Made rebloggable by request.
The first thing to understand is that there are two types of stalkers: psychotic (meaning they have a pre-existing psychotic disorder) and non-psychotic (meaning they may be affected by a mental disorder or external pressure but are not psychotic). In addition, your character may have a mental illness, such as schizophrenia, that leads them to stalk, or they may have what they believe to be a rational reason for doing the stalking.
Psychotic stalkers usually have psychotic disorders that, in part, lead to stalking. These include delusional disorder, schizoaffective disorder, and schizophrenia, among others. All these may lead to a delusion called erotomania, in which the affected person (in this case, the stalker) believes that another person is in love with them, when, in fact, they are not. The victim is usually a stranger or someone the stalker idolises; for example, a celebrity.
However, most stalkers are Non-Psychotic and are usually affected by a variety of mental disorders or external pressures. These may include depression, adjustment disorder, or, commonly, a personality disorder. Drug and substance abuse and dependency can lead to habits including stalking. Additionally, the stalker may be involved in a situation that does not enable or allow them to successfully be with the person they obsess over, causing them to stalk the person instead.
According to “A Study of Stalkers”, there are five types of non-psychotic stalkers:
- Rejected stalkers pursue their victims in order to reverse, correct, or avenge a rejection (e.g. divorce, separation, termination).
- Resentful stalkers pursue a vendetta because of a sense of grievance against the victims – motivated mainly by the desire to frighten and distress the victim.
- Intimacy seekers seek to establish an intimate, loving relationship with their victim. To many of them the victim is a long-sought-after soul mate, and they were ‘meant’ to be together.
- Incompetent suitors, despite poor social or courting skills, have a fixation, or in some cases, a sense of entitlement to an intimate relationship with those who have attracted their amorous interest. Their victims are most often already in a dating relationship with someone else.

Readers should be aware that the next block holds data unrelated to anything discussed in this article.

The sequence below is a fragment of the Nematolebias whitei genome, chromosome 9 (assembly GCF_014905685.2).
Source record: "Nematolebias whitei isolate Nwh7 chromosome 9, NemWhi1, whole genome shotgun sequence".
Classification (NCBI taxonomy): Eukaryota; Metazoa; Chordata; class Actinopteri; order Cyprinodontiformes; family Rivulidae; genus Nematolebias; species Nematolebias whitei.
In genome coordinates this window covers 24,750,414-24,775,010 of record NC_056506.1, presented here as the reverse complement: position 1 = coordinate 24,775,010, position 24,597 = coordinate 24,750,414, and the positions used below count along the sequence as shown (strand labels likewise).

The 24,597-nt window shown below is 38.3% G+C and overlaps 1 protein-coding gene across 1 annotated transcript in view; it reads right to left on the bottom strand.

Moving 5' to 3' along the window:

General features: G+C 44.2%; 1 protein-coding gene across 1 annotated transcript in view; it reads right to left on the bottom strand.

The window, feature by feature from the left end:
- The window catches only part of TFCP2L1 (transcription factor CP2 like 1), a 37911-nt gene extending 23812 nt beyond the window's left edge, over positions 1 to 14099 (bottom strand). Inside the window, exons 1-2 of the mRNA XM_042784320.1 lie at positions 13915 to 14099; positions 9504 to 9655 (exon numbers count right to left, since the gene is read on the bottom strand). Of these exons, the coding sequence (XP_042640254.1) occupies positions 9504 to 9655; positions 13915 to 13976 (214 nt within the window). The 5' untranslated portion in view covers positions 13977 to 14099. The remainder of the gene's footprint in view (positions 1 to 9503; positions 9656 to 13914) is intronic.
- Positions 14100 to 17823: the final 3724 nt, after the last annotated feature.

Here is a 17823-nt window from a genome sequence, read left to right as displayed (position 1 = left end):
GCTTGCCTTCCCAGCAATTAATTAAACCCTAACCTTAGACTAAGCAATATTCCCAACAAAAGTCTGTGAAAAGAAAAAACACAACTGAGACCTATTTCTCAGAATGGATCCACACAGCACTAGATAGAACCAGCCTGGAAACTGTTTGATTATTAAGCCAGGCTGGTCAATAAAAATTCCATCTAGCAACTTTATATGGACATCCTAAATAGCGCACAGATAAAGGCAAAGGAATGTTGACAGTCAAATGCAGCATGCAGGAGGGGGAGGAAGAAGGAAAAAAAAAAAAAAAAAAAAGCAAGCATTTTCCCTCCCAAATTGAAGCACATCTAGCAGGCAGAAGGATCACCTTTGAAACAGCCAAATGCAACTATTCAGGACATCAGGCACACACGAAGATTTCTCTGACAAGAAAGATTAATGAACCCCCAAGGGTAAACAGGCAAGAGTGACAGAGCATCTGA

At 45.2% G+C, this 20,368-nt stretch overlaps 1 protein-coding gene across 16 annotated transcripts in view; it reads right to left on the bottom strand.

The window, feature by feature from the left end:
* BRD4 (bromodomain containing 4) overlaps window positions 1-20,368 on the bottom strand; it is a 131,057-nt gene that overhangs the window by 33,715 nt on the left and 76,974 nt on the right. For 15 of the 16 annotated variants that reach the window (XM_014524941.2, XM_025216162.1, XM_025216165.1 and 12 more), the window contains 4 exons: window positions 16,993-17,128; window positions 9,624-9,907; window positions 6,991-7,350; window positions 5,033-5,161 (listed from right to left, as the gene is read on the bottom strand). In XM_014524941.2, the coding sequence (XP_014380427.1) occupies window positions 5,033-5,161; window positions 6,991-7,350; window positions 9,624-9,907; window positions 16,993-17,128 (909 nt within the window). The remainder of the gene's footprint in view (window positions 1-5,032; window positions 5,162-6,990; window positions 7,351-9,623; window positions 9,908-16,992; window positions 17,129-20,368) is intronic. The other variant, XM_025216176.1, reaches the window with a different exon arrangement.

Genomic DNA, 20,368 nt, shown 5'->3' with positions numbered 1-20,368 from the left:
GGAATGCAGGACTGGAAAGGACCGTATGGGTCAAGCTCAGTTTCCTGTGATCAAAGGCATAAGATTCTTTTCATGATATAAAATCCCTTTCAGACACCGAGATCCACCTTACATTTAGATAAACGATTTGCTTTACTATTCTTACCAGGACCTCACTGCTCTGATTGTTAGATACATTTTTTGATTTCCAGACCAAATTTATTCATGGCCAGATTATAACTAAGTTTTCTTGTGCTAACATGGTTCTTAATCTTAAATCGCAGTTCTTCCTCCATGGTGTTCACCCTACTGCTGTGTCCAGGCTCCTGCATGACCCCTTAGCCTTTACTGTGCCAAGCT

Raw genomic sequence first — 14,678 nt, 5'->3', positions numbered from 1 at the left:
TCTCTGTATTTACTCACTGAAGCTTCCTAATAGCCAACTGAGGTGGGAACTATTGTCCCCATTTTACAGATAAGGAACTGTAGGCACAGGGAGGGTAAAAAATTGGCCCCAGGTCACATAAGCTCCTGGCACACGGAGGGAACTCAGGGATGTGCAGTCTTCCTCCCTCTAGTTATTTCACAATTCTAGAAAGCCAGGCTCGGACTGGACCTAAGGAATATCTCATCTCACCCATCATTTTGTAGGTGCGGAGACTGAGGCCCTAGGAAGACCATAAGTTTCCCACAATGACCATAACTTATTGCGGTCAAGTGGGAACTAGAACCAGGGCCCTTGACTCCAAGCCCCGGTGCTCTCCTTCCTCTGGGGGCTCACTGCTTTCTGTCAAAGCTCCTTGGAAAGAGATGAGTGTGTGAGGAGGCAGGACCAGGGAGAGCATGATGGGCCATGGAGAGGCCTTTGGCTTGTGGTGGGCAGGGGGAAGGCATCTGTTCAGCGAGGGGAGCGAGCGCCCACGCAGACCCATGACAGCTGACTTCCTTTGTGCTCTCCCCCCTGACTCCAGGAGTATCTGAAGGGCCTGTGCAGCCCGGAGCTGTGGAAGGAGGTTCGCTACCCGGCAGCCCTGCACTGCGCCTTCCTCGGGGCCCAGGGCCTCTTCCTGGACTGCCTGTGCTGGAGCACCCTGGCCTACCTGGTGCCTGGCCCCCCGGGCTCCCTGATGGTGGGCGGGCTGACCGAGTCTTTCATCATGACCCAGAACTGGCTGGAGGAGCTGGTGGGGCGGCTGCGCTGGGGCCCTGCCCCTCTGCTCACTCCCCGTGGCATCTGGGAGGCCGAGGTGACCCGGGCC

- Predatory stalkers spy on the victim in order to prepare and plan an attack – often sexual – on the victim.
Despite all this, Paul Mullen suggests that only 10% of stalkers have a serious mental disorder. Read more about that here in an interview.
Depending on what type of stalker you’re playing, and also what their reason for stalking is, playing the character will vary greatly. However, generally (if they are non-psychotic and you are playing the “generic stalker” archetype), they will be obsessive, narcissistic and unable to see reason. They will often have an image of the person they obsess over that is unrealistic, and, upon seeing the real personality of the person, will be unable to cope with the situation. Your stalker will probably send “gifts” and letters to their victim, and as the obsession grows they may start following the person or turning up outside their house. A continued belief that they deserve to be with the person, or that they are “meant” to be together, is usually prominent.
According to Dr. J. Reid Meloy, this is the typical stalking progression:
- After initial contact, the stalker develops feelings like infatuation, and therefore places the love object on a pedestal.
- The stalker then begins to approach the object. It might take a while, but once contact is made, the stalker’s behavior sets him up for rejection.
- Rejection triggers the delusion through which the stalker projects his own feelings onto the object: She loves me, too.
- The stalker also develops intense anger to mask his shame, which fuels the obsessive pursuit of the object. He now wants to control through harassment or injury.
- The stalker must restore his narcissistic fantasy.
- Violence is most likely to occur when the love object is devalued, as through an imagined betrayal.
Read more about that here.
Remember that stalkers will usually target strangers or people that have never dated them before; usually, the victim will be surprised when the stalker confronts them with their infatuation.
To find out more, I’d suggest doing a Google Search and reading into a few of the articles you find! Stalking is a very broad subject and the way your character interacts with their victim will differ greatly depending on their situation, as well as their reasons for stalking.
Hope I helped!
otay thank you!
In health our teacher was showing us how to use girl condoms and passed around a fake vagina that everyone had to put said girl condom in. It got to a boy and he said “Do I really have to do this, vaginas aren’t really my forte.” and thats basically how he came out.
can someone please make a gold star for this guy that doesn’t say you tried